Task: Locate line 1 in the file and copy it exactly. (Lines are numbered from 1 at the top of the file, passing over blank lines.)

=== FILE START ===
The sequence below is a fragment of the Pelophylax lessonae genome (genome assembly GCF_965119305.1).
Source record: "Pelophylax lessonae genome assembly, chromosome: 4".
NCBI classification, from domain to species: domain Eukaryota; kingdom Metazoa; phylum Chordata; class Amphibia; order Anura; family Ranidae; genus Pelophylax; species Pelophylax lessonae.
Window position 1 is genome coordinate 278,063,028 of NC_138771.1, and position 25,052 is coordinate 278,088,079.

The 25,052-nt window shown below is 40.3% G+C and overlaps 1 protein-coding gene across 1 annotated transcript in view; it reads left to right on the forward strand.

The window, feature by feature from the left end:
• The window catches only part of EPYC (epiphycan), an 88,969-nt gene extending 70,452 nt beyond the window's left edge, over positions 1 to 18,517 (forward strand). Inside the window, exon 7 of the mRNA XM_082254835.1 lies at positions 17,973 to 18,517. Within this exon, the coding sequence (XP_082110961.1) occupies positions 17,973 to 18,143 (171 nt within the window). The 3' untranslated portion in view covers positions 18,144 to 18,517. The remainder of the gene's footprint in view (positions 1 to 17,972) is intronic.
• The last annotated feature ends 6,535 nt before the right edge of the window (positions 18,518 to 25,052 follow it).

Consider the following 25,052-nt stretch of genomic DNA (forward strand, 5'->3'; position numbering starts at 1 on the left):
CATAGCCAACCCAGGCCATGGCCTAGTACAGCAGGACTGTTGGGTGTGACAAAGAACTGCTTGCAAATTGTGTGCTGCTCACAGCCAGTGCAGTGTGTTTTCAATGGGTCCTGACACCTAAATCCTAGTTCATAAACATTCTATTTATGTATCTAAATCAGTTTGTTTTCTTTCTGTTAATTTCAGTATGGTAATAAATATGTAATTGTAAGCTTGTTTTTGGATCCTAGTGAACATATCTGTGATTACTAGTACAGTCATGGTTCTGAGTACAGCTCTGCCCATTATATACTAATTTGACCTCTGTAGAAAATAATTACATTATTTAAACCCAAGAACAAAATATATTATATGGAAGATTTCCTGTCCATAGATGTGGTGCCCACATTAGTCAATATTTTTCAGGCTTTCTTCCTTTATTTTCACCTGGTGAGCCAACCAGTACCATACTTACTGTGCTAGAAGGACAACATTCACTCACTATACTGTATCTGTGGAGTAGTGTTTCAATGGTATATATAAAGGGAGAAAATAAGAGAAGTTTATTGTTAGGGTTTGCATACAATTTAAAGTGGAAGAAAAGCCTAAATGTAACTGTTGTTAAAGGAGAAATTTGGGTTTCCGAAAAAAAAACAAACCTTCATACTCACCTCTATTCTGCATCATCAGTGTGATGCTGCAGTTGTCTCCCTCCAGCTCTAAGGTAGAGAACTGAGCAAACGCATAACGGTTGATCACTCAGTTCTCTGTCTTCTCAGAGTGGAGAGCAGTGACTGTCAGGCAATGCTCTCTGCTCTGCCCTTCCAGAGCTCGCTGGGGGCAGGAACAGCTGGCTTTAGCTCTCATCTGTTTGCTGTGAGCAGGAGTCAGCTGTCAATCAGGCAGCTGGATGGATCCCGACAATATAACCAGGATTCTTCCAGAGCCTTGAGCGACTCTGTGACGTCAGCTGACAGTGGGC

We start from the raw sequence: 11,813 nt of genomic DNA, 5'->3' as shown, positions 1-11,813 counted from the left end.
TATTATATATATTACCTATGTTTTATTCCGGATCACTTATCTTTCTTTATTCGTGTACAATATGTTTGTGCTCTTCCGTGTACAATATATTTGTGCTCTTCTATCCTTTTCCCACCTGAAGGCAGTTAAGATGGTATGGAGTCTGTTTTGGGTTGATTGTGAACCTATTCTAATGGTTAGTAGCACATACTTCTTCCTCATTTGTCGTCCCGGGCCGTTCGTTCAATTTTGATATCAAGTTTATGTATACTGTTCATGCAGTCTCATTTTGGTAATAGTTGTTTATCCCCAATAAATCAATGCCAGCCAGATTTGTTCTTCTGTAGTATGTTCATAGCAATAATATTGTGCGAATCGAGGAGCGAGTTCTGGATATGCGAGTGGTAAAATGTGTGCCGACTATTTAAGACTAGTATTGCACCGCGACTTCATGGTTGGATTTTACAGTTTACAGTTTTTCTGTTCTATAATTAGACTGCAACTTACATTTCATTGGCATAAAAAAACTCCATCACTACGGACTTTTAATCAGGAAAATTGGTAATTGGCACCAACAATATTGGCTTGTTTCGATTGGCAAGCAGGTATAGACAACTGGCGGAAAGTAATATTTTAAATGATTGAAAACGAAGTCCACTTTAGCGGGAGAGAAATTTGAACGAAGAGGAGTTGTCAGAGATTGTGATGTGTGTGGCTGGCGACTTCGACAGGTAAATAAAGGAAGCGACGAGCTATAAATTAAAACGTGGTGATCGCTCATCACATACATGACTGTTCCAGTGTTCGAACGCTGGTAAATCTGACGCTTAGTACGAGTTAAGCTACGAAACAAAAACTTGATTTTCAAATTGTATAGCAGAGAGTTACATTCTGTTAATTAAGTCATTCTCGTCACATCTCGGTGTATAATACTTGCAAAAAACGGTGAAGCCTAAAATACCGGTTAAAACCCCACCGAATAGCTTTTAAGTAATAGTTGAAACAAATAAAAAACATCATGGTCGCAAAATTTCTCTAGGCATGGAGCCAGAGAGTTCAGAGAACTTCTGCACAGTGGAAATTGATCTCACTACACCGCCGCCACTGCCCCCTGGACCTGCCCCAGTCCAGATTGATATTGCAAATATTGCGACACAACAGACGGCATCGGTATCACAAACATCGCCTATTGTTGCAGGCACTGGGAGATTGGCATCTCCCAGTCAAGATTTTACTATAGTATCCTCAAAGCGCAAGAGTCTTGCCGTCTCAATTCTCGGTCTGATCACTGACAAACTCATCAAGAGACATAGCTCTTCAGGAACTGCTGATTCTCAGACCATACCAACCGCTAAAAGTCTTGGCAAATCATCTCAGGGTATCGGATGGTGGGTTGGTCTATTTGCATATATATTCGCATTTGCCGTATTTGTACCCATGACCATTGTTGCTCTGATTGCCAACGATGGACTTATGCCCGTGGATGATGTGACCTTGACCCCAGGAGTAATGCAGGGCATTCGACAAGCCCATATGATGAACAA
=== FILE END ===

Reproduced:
The sequence below is a fragment of the Pelophylax lessonae genome (genome assembly GCF_965119305.1).